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I stood on the stoop of my Brooklyn brownstone and proudly watched as my son gathered his keyboards, skateboard, two bikes and clothes and packed them into two cars for our trek to Ohio, where he would begin the next phase of his life: college. As we headed to the heartland, I wondered what was going through his mind as he transitions from childhood to manhood — and what I would face when I returned home with my husband to an empty nest.
But as I dropped off one 18-year-old, I inherited more than two dozen other young adults: girls from around the world who were taking photos for the visually driven New York Times project #ThisIs18.
The idea was simple. To commemorate the coming International Day of the Girl in 2018, we wanted to know what life is like for 18-year-old girls around the world, from Mexico to Mississippi, Ramallah to Russia, Bangladesh to the Bronx. But here was the catch: We wanted to see those girls’ lives through the lens of other 18-year-old girls.
It certainly would have been easier to assign a few professional journalists to create these profiles: We have an amazing network of correspondents and photographers in virtually every corner of the globe. But as I brainstormed with my partners in The Times’s Gender Initiative and in its Styles department, we worried about the fact that we and other mainstream news outlets almost always channel the stories of young people through the eyes of adults. We wanted this project to be different, no matter the logistical challenges.
So how could we find 18-year-old female photographers around the world?
I reached out to a colleague and mentor, the staff photographer James Estrin. Between us, we had a large network of contacts among a close-knit community of photojournalists, editors, organizations and schools around the globe. We began by going to them one by one — about 75 individuals and organizations in all — and asking for their help: Could they recommend young female photographers in their communities? Would they be willing to act as mentors and shepherd them through the project?
Over the course of a month, we received dozens of portfolios to review. I pored over them, studying each photographer’s visual “eye” — how did these young women view their world from behind the lens of a camera? Some came from challenging backgrounds but used photography to help themselves cope. One was a refugee. Others simply loved the art of photography.
Eventually we came up with a list of 26 photographers in a wide variety of cities and towns on every continent but Antarctica. We asked each photographer to do preliminary portraits of — and interviews with — three candidates in her community (from which we would ultimately choose one per photographer).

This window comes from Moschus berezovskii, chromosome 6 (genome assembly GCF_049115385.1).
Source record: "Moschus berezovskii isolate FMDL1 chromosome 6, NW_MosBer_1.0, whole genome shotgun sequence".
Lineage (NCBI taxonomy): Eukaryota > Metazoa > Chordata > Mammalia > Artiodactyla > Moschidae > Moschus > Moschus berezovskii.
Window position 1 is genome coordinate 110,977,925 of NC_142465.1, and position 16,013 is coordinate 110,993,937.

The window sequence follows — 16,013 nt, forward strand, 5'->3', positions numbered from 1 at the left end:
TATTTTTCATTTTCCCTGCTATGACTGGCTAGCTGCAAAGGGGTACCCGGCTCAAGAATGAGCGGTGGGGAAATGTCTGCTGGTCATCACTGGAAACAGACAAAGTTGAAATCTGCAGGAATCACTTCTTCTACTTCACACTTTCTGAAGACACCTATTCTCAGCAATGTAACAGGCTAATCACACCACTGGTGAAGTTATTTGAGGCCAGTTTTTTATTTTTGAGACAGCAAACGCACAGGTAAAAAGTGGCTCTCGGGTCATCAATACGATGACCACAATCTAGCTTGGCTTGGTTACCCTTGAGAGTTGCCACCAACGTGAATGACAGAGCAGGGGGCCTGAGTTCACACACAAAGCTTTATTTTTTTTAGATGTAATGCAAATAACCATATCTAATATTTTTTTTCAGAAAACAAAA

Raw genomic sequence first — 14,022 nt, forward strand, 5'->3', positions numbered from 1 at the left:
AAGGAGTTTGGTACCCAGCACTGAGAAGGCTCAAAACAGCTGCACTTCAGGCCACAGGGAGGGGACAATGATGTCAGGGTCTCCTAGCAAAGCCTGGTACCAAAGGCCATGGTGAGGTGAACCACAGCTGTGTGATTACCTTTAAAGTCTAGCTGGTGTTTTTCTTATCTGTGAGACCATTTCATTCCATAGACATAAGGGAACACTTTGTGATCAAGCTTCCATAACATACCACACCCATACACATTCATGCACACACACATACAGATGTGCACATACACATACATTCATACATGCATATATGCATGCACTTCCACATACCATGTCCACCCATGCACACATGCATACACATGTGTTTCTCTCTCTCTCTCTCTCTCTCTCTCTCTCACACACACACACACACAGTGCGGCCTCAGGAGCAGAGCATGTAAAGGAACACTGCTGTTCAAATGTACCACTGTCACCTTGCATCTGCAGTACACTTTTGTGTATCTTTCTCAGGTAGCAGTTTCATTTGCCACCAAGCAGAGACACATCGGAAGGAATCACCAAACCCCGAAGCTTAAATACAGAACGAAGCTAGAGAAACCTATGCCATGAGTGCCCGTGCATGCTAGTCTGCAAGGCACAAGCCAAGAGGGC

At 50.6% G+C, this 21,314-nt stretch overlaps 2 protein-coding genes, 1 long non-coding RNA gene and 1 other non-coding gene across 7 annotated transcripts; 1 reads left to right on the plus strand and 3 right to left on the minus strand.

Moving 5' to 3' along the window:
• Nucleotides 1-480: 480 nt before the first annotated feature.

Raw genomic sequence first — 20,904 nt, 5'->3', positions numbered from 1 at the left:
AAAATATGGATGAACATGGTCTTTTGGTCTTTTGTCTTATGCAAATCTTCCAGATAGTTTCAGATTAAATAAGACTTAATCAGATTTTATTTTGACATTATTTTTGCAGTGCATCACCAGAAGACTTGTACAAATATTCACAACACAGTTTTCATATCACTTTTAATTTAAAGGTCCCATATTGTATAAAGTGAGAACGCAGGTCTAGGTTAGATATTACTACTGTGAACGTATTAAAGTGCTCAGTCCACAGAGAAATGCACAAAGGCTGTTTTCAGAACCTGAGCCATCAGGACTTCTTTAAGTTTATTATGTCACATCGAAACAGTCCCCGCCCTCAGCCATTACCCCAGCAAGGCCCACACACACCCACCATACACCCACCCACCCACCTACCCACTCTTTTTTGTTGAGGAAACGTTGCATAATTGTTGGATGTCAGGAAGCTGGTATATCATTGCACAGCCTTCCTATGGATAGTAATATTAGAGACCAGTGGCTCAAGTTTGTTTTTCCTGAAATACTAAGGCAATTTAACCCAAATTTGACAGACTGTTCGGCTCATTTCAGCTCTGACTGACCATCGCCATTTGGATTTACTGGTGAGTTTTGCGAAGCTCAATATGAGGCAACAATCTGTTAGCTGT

Keeping track of 26 photographers, 21 mentors and more than 50 potential subjects — across varying time zones — was initially daunting. (In the end, 22 photographers made the cut.)
It required color-coding spreadsheets. Communicating in numerous languages across half a dozen mediums: email, WhatsApp, text message, Facebook and more. Talking with parents. Providing a “playbook” and shot lists and interview questions. Our project manager, Sharon Attia, a 23-year-old photographer, kept us from losing our minds (though there were some very close calls).
At times, the photographers were dealing with their own personal problems while documenting the experiences of others. A young photographer in Saudi Arabia was struggling with family issues. It took her longer than others to complete her assignment. And though her work didn’t make the final project, she would not give up. None of the photographers gave up.
Before we knew it, photos began coming in. I get emotional talking about it.
You don’t realize how many young women there are in the world with extraordinary promise and potential until you spend time with a group like this. Each photographer reminded me of myself at a different moment during my teenage years — awkward, hopeful, obsessed with the future, eager to meet and join the rest of the world.
These budding photographers captured their subjects’ authentic selves in a way that I don’t think many professionals could pull off. The young women they featured were unapologetic about who they are — and so willing to allow their peers to document moments of real tragedy and joy.
One photographer, Adèle Foglia of Montreal, captured a girl named Lori’anne singing “God Is a Woman” by Ariana Grande on her iPhone before heading out for the evening.
Another, Julie Lozano of the Bronx, captured the mother of a girl named Maryclare brushing her daughter’s hair out of her face before getting in the car to take her to Brown University. This particularly poignant image spoke to me on so many levels.
Now, two months after my own young adult left for college, I’m proud, and a bit tearful, to be sending 22 others out into the world. We hope you’ll take a look at their stories.
Sandra Stevenson is an assistant editor in the photography department at The New York Times. #ThisIs18, which launched today, is a collaboration between the Gender Initiative, the Styles desk, the photo department and many other departments across the newsroom.
Help Us Celebrate Girlhood Around the World
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